Five metals and jewelry graduate students working together in a collaborative studio class have created a project that uses jewelry as a means of helping the environment.
Thespillsmiths.org is a two-part project designed to raise funds and awareness about the damage caused by oil spills and to highlight the cleanup process in the Gulf.
The main events for the project included a panel discussion, lecture about offshore drilling, and an artist talk given at the opening reception Nov. 4. The group exhibited an installation created in response to the Gulf oil spill at Mr. Beast Gallery through Nov. 9.
“The origin of the project came about in our Collaborative Studio class,” said Ryan Holandes, one of the five students who worked on the project. ”We just kind of sat down and pulled our ideas together on how to create a meaningful project. This was the result of a long process of thinking about what our skills were and what we could best communicate in a very short period of time—we only had six weeks to put this whole thing together.”
Holandes said 1,500 brooches were handmade by the students for this project.
“We used a little bit of technology to cut the jewelry out, but there was a lot of work that went into actually building the pieces by hand. We hosted two workshops where metals and jewelry students, as well as the general public, came in and helped us out with different aspects of producing the brooches. So, we were able to have a lot of input from other members of the SCAD community,” he said.
There are two types of brooches; both types were handmade. One type of brooch is more intricate that the other and serves both as a brooch and as wall art, selling for $75. These brooches are made of copper and feature wildlife that were affected by the oil spill. The second type of brooch is made from acrylic and sells for $10. The SpillSmiths have raised more than $1,600, thus far.
Said Holandes, “We engineered it so that we would be able to contribute 90 percent of all of the profits directly towards the organizations working in the Gulf. We wanted to keep the material and labor costs as minimal as possible.” But even after the gallery portion of the project closes, there will still be opportunities to get involved and help raise money for the cleanup process through an online retail store where customers can buy the brooches. There will also be a documentation of the Savannah project online.
During a question and answer session, the five students who created the project explained the connection between metals and jewelry and the oil spill.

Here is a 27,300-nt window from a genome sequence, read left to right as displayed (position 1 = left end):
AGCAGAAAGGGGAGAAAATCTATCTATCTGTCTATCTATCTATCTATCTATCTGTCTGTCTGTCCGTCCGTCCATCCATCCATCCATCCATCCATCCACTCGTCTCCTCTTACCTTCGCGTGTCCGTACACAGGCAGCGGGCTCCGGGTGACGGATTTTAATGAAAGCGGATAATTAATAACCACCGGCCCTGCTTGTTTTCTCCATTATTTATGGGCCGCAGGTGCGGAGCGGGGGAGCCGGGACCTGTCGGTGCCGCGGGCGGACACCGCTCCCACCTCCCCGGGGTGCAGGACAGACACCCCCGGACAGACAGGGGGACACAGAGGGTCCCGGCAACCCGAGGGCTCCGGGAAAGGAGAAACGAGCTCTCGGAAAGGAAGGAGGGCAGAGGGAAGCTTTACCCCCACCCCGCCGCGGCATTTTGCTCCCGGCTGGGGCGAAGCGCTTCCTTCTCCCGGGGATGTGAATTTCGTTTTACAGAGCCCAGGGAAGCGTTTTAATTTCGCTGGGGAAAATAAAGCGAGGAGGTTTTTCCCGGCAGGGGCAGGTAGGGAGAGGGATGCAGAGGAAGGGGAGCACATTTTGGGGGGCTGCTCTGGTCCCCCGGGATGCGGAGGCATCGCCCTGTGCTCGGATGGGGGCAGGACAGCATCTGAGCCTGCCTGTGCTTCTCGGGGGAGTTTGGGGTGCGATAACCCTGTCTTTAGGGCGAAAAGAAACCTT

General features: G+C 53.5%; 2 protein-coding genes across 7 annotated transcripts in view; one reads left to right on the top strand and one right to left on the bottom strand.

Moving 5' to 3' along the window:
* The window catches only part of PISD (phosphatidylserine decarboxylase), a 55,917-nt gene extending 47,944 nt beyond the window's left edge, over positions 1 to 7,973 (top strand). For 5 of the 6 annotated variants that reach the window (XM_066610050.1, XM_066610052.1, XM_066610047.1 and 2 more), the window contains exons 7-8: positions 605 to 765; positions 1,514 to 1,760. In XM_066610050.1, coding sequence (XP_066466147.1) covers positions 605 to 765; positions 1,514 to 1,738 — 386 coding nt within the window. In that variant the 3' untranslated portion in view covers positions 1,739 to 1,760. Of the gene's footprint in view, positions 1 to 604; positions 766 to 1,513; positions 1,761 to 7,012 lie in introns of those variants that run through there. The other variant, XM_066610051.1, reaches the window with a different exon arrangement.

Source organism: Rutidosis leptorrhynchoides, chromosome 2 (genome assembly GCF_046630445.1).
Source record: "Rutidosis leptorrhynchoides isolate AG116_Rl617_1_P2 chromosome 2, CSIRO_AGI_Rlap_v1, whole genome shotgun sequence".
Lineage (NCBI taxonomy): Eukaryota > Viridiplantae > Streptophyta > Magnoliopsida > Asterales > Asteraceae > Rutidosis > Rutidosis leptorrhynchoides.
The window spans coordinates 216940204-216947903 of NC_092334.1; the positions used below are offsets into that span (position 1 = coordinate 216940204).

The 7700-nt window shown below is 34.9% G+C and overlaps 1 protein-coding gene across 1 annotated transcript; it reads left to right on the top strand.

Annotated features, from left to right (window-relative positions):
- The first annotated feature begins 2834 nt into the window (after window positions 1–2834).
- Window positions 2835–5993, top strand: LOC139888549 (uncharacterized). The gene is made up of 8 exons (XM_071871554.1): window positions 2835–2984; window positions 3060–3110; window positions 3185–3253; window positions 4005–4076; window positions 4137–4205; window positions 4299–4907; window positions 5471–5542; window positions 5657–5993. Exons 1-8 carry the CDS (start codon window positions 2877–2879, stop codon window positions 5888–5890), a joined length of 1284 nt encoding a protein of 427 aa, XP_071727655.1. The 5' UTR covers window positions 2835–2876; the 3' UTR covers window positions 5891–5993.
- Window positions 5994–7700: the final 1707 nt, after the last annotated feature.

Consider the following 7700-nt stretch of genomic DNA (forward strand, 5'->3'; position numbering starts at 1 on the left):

“We are all metals and jewelry graduate students. So, besides being makers, we also think about jewelry a lot. I think that because of that, we know that jewelry functions in a lot of complicated ways. One of those ways that we have seen recently is examples of social jewelry, or jewelry for a cause. We wanted to use our expertise to take that to another level,” said Holandes.
“I think all jewelry functions as a signifier of something, whether it’s a personal story of something else. Jewelry is always functioning; when people you wearing jewelry, it says something about you. I think it’s important to be aware of that capability of jewelry and to capitalize on that by taking it and using it for the benefit of a cause,” said Gabriel Craig, with the artist-in-residence program, teaching the collaborative studio class.
The opportunity to purchase a brooch is not over with the gallery exhibit completed, because the second part of the project begins. A video documenting the first part of the project will be displayed online along with an online store for purchasing brooches.
Jillian Daleiden, from the group of student creators, explained why they chose to focus on and raise funds for oil spill cleanup crews.
“We all wanted to do something that was community involved and environmentally related. Then, we focused on what we could make a statement on, what we could actually cause somewhat of an awareness about, and what was important to us at the time. Some of us have family over there and are from there, so it was easier for us to associate with and be able to understand it,” she said.
The project highlights four oil spills that have happened all around the world, not only the one that happened recently in the Gulf.
“The issue we wanted to address was oil spills and the large amount of them in the world. The Gulf oil spill was huge incident, but it wasn’t the only one. It was a little disheartening to learn about how many happen around the world and how huge they are. We wanted to raise the awareness that once they’re gone from the news, they’re not gone from reality,” said Holandes.
Besides the Gulf of Mexico, the project highlights the coastlines of Alaska, Korea and the Yucatan Peninsula. Along these four coastlines, the largest marine oil spills have occurred.
“The two goals for this were to raise awareness and to raise funds. Our monetary goal still has a long way to go, but in terms of raising awareness, we had a panel discussion where 50 people attended, we had a lecture which close to 100 people attended, and we had an artist talk which only a few people attended; but if you think on a local level, how many people attended our events, and how many people they told, the number of people certainly exceeded my expectations,” said Craig.Contact Augusta Statz.